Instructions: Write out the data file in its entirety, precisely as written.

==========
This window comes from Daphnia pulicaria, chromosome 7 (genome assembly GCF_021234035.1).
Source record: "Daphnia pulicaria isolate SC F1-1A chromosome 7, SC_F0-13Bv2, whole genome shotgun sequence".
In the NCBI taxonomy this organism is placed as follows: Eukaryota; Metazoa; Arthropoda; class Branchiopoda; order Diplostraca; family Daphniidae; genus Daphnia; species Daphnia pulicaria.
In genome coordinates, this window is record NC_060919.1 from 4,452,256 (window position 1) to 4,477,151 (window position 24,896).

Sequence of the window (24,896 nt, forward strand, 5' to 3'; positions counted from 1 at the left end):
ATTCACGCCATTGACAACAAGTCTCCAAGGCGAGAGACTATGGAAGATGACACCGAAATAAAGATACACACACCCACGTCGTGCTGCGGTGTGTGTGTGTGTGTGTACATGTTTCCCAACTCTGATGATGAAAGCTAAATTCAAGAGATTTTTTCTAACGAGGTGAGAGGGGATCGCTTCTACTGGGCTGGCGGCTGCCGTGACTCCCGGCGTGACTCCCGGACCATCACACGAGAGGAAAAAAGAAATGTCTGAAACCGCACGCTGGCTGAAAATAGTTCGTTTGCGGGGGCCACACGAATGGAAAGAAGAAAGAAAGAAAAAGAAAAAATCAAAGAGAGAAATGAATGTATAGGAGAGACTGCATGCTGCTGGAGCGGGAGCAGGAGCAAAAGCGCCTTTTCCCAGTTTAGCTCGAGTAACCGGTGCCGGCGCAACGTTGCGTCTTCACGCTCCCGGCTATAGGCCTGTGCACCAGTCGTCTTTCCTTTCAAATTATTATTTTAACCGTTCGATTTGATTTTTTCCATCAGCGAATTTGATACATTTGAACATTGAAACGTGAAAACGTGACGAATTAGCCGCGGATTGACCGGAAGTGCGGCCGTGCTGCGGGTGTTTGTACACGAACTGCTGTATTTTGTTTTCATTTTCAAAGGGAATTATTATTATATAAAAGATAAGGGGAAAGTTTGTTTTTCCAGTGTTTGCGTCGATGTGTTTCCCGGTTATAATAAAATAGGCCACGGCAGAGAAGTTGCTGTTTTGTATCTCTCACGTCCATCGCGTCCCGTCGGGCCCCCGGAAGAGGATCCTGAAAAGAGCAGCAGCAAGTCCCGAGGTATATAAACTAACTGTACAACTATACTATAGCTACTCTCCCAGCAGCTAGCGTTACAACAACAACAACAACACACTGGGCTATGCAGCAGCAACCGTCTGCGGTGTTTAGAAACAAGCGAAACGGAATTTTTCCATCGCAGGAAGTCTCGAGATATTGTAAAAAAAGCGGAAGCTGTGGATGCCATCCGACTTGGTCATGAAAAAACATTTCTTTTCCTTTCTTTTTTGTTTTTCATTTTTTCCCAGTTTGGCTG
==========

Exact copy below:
This window comes from Daphnia pulicaria, chromosome 7 (genome assembly GCF_021234035.1).
Source record: "Daphnia pulicaria isolate SC F1-1A chromosome 7, SC_F0-13Bv2, whole genome shotgun sequence".
In the NCBI taxonomy this organism is placed as follows: Eukaryota; Metazoa; Arthropoda; class Branchiopoda; order Diplostraca; family Daphniidae; genus Daphnia; species Daphnia pulicaria.
In genome coordinates, this window is record NC_060919.1 from 4,452,256 (window position 1) to 4,477,151 (window position 24,896).

Sequence of the window (24,896 nt, forward strand, 5' to 3'; positions counted from 1 at the left end):
ATTCACGCCATTGACAACAAGTCTCCAAGGCGAGAGACTATGGAAGATGACACCGAAATAAAGATACACACACCCACGTCGTGCTGCGGTGTGTGTGTGTGTGTGTACATGTTTCCCAACTCTGATGATGAAAGCTAAATTCAAGAGATTTTTTCTAACGAGGTGAGAGGGGATCGCTTCTACTGGGCTGGCGGCTGCCGTGACTCCCGGCGTGACTCCCGGACCATCACACGAGAGGAAAAAAGAAATGTCTGAAACCGCACGCTGGCTGAAAATAGTTCGTTTGCGGGGGCCACACGAATGGAAAGAAGAAAGAAAGAAAAAGAAAAAATCAAAGAGAGAAATGAATGTATAGGAGAGACTGCATGCTGCTGGAGCGGGAGCAGGAGCAAAAGCGCCTTTTCCCAGTTTAGCTCGAGTAACCGGTGCCGGCGCAACGTTGCGTCTTCACGCTCCCGGCTATAGGCCTGTGCACCAGTCGTCTTTCCTTTCAAATTATTATTTTAACCGTTCGATTTGATTTTTTCCATCAGCGAATTTGATACATTTGAACATTGAAACGTGAAAACGTGACGAATTAGCCGCGGATTGACCGGAAGTGCGGCCGTGCTGCGGGTGTTTGTACACGAACTGCTGTATTTTGTTTTCATTTTCAAAGGGAATTATTATTATATAAAAGATAAGGGGAAAGTTTGTTTTTCCAGTGTTTGCGTCGATGTGTTTCCCGGTTATAATAAAATAGGCCACGGCAGAGAAGTTGCTGTTTTGTATCTCTCACGTCCATCGCGTCCCGTCGGGCCCCCGGAAGAGGATCCTGAAAAGAGCAGCAGCAAGTCCCGAGGTATATAAACTAACTGTACAACTATACTATAGCTACTCTCCCAGCAGCTAGCGTTACAACAACAACAACAACACACTGGGCTATGCAGCAGCAACCGTCTGCGGTGTTTAGAAACAAGCGAAACGGAATTTTTCCATCGCAGGAAGTCTCGAGATATTGTAAAAAAAGCGGAAGCTGTGGATGCCATCCGACTTGGTCATGAAAAAACATTTCTTTTCCTTTCTTTTTTGTTTTTCATTTTTTCCCAGTTTGGCTG